Disneyland in 10 Hours or Less

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When I talked Chris into going to just one more Orycon, he talked me into going south with him to see a race. The bargain was of course that since we would be kind of near Disneyland, I got a day to drag him around there. Elsewhere on the trip, we saw some other local sites, like:

Disneyland was open 10-8 the day we went, and we cruised into the Timon parking lot entrance-- the one tucked into the corner of Disney's California Adventure that most people don't know about but fills up almost immediately on busy days anyway-- just before 10, only to find out that Timon was closed that day and we would have to go over to the world's largest parking garage after all.

I'm not exaggerating here. The Mickey & Friends structure is the actual record holder. If you took a modest-sized skyscraper and laid it on its side, you would have a reasonable approximation to the size of this thing. If you remember the old Disneyland parking lot that now holds DCA, think of something big enough to hold all those cars, plus the growth in visitors since the park expansion. Thanks to Disney efficiency, though, we managed to park, find our way to the trams, get tickets, and head into DCA by about 10:20.

The obvious thing to do since it was a weekday and there were only three things we wanted to see in DCA would have been to spend most of the day in Disneyland, have a quick dinner, then go over to DCA. Unfortunately, DCA was closing at 6. So the first stop was Soarin' Over California at DCA.

I'd worn my MousePlanet button and my RADPin (which identifies me as a reader of rec.arts.parks.disney) just in case I bumped into any fellow theme park fanatics there. One person did recognize them: the Cast Member managing the line at Soarin'. I said I'd say hi to r.a.d.p for him.

Next we went all the way to the back of the park for our first look at Toy Story Midway Mania. This is arranged as a shooting gallery where your ride vehicle stops in front of a series of interactive video screens where you shoot at stuff for points. It's a similar concept to the Buzz Lightyear ride, except thanks to virtual ammunition and advanced graphics, you can actually see where you're shooting. It works a lot better. One unexpected quirk: the ride vehicle sometimes spins as it goes around a corner on the track, leading to g-forces that may be painful for people with back problems.

Then over to Muppetvision, which at the time was under sentence of imminent death as part of the huge upcoming DCA renovation. We've since learned that it will be spared, hallelujah! It's still one of the best things in that park.

I'd forgotten about the big number at the end being "A Salute to All Nations, But Mostly America". To think that was a line someone came up with for laughs. Now it's a pretty good description of the Small World makeover, from what I hear. (We didn't get to see Small World, as it was still closed at the time.)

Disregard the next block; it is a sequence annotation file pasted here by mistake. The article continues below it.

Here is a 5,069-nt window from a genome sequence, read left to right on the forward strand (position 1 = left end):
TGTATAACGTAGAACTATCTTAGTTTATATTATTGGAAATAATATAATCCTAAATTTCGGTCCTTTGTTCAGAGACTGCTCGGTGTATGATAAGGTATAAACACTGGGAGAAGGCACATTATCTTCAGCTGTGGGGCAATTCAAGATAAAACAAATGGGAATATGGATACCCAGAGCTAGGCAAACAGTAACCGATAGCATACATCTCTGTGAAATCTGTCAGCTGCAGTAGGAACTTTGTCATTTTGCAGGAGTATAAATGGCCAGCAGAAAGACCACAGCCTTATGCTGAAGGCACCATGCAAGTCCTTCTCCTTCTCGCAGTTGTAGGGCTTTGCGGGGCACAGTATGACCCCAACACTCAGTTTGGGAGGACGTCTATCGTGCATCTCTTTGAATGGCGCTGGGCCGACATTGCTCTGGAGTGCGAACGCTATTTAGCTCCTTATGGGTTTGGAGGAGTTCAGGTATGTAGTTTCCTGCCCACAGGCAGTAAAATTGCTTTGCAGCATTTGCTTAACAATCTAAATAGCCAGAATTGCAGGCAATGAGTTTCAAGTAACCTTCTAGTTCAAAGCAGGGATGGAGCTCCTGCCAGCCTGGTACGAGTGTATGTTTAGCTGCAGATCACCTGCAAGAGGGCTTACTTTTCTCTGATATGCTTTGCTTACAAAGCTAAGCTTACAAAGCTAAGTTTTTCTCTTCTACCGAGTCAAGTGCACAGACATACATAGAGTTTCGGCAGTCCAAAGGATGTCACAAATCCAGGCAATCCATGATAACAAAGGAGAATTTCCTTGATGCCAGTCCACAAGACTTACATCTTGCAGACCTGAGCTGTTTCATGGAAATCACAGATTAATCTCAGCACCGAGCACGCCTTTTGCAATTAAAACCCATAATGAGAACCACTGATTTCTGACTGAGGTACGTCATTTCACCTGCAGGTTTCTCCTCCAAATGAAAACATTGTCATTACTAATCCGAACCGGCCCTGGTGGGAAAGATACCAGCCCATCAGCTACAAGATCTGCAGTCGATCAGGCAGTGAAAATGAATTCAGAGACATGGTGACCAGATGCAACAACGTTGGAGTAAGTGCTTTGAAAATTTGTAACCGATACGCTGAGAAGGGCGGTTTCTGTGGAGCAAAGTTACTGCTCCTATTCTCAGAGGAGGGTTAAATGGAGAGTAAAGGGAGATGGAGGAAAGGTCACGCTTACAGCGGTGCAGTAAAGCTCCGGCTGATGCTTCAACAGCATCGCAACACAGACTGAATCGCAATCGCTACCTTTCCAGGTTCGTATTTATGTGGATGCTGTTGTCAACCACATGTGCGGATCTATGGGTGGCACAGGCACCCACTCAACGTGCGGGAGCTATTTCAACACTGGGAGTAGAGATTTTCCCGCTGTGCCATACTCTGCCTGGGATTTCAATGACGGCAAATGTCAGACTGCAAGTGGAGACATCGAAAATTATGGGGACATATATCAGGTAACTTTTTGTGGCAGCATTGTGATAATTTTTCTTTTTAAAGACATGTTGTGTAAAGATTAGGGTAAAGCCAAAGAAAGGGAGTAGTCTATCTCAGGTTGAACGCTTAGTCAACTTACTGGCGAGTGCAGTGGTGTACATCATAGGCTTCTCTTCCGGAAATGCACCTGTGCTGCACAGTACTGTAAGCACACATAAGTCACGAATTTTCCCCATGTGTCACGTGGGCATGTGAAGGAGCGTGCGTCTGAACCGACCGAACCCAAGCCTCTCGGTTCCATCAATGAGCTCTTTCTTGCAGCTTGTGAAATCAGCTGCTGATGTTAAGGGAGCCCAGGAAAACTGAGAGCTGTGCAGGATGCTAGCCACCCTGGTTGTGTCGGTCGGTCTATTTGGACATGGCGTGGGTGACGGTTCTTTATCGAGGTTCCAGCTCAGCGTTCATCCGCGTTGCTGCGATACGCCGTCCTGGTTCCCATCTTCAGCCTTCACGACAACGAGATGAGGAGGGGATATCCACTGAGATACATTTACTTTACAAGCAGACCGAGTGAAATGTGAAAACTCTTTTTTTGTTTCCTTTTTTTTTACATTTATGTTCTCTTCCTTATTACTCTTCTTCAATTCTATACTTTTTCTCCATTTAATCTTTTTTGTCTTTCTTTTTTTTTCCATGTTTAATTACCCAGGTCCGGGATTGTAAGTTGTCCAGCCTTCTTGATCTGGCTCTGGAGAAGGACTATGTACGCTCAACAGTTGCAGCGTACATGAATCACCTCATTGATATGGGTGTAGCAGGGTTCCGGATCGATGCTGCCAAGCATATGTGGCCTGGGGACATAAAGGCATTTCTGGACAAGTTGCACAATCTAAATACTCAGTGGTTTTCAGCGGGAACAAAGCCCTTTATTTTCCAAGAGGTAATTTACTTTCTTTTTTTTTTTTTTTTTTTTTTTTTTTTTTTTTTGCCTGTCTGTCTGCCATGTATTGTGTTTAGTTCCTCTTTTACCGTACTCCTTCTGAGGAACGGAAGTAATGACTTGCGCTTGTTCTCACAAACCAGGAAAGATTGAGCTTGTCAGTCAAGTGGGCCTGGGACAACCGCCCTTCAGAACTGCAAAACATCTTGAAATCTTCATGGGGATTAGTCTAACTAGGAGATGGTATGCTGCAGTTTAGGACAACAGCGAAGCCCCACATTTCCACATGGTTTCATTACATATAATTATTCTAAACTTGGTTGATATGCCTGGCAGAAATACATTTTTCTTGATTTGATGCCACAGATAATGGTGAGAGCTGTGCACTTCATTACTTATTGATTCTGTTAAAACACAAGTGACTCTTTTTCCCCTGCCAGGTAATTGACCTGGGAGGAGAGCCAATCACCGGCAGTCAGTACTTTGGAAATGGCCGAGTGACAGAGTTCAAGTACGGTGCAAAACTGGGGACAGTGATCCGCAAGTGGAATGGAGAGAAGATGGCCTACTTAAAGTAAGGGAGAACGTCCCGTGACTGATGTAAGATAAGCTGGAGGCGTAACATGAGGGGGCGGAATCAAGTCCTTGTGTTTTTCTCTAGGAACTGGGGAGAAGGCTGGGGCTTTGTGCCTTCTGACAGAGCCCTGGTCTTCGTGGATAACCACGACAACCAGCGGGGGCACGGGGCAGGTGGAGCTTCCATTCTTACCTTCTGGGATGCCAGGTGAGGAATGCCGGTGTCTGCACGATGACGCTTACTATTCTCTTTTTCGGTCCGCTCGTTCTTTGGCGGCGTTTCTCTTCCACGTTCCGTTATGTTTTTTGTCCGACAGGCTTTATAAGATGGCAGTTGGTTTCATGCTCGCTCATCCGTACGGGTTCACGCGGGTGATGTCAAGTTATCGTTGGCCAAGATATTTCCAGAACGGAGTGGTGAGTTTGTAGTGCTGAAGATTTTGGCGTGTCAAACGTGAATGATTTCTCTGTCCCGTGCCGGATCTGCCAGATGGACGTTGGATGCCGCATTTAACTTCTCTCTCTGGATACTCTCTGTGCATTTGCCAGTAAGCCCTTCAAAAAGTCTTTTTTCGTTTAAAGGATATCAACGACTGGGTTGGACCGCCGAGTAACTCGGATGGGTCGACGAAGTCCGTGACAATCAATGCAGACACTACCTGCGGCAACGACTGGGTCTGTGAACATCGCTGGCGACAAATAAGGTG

Our first ride at Disneyland was another new one. Well, sort of-- it was the long-awaited return of Submarine Voyage, now redone with a Finding Nemo theme. But many things are still the same: the pace of the line, for instance. And there's no Fastpass option. The subs now look like the Yellow Submarine, but they're pretty much the same inside, and Chris reports that they're still extrememly uncomfortable for tall people.

The ride experience, for someone who has never seen or wanted to see Finding Nemo, is that there is a bunch of interesting scenery but you're constantly distracted by annoying talking fish swimming by. The new underwater projection technology works beautifully and is certainly a step up from the 1960s animatronics, but I wish they could have used it to spiff up the old version of the ride instead. In future, I'm going to go ride Space Mountain and/or the Matterhorn instead, which is what I would have been doing next if we hadn't spent so much time in line for the subs.

We hit Star Tours and then Buzz Lightyear, where Chris absolutely hates the firing system and I figured I could make up for him beating my score at Midway Mania. No such luck.

We went to the newly reopened Sleeping Beauty Castle walkthrough, which still appears to be well-hidden to most park visitors. The latest version combines elements of the last two with new projection effects-- kind of like the ones on the new subs, only beautiful instead of annoying.

Over to the west side of the park to hit old favorites: Indiana Jones Adventure, Jungle Cruise, Splash Mountain, Pirates of the Caribbean. Haunted Mansion was closed at the time. We wanted to visit the new Tom Sawyer Island, but had forgotten Fantasmic! was running that night which means the island had had to close early. Instead we went over to Fantasyland for the dark rides, which had surprisingly short lines for that time of day, except for Peter Pan's Voyage, which always has long lines, but is worth it.

It was getting late, and my feet hurt, but we fell into the one-more-thing trap. We got on the train in Fantasyland, then Chris asked if we could get off at Tomorrowland and ride the Autopia, since it's right next to the station, so we did. Then we rode the train through the Primeval World to Main Street, and instead of leaving the park, somehow wound up browsing in the shops at the end of the street first. Chris got himself a StarSpeeder model; I got The Imagineering Guide to Disneyland.

Then we decided not to take the tram but rather walk back through Downtown Disney so that Chris could visit the Lego store... then we were closer to the garage than the Disneyland/DCA tram stop, so we walked back... anyway, by the time we got back to car, I had finally learned precisely how much fun I can take. But I'd do it again if I had the chance! Except for the subs.

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